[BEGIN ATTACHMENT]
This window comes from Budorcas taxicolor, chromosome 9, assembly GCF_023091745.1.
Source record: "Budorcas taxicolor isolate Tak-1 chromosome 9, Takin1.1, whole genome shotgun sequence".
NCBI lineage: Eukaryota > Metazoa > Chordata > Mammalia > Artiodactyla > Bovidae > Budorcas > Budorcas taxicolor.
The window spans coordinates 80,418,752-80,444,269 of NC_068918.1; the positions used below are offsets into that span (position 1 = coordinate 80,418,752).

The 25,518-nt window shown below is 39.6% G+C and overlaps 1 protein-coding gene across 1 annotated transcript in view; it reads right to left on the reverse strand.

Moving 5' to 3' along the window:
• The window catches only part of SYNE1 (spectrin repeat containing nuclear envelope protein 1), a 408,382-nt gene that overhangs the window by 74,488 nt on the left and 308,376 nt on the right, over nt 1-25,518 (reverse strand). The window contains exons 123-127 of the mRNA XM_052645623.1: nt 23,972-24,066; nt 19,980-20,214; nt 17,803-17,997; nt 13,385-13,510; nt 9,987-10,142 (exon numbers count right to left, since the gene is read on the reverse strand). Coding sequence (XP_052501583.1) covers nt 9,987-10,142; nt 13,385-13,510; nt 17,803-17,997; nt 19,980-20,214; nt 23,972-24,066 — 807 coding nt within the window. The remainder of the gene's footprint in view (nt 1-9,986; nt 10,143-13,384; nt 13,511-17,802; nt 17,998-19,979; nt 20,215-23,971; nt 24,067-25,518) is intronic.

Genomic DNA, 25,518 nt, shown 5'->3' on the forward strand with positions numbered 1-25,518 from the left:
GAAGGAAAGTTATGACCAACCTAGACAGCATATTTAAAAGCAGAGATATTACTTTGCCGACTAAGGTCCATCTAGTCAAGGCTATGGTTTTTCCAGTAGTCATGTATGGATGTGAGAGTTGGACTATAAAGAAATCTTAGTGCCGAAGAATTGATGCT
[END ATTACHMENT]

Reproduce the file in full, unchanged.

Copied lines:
This window comes from Budorcas taxicolor, chromosome 9, assembly GCF_023091745.1.
Source record: "Budorcas taxicolor isolate Tak-1 chromosome 9, Takin1.1, whole genome shotgun sequence".
NCBI lineage: Eukaryota > Metazoa > Chordata > Mammalia > Artiodactyla > Bovidae > Budorcas > Budorcas taxicolor.
The window spans coordinates 80,418,752-80,444,269 of NC_068918.1; the positions used below are offsets into that span (position 1 = coordinate 80,418,752).

The 25,518-nt window shown below is 39.6% G+C and overlaps 1 protein-coding gene across 1 annotated transcript in view; it reads right to left on the reverse strand.

Moving 5' to 3' along the window:
• The window catches only part of SYNE1 (spectrin repeat containing nuclear envelope protein 1), a 408,382-nt gene that overhangs the window by 74,488 nt on the left and 308,376 nt on the right, over nt 1-25,518 (reverse strand). The window contains exons 123-127 of the mRNA XM_052645623.1: nt 23,972-24,066; nt 19,980-20,214; nt 17,803-17,997; nt 13,385-13,510; nt 9,987-10,142 (exon numbers count right to left, since the gene is read on the reverse strand). Coding sequence (XP_052501583.1) covers nt 9,987-10,142; nt 13,385-13,510; nt 17,803-17,997; nt 19,980-20,214; nt 23,972-24,066 — 807 coding nt within the window. The remainder of the gene's footprint in view (nt 1-9,986; nt 10,143-13,384; nt 13,511-17,802; nt 17,998-19,979; nt 20,215-23,971; nt 24,067-25,518) is intronic.

Genomic DNA, 25,518 nt, shown 5'->3' on the forward strand with positions numbered 1-25,518 from the left:
GAAGGAAAGTTATGACCAACCTAGACAGCATATTTAAAAGCAGAGATATTACTTTGCCGACTAAGGTCCATCTAGTCAAGGCTATGGTTTTTCCAGTAGTCATGTATGGATGTGAGAGTTGGACTATAAAGAAATCTTAGTGCCGAAGAATTGATGCT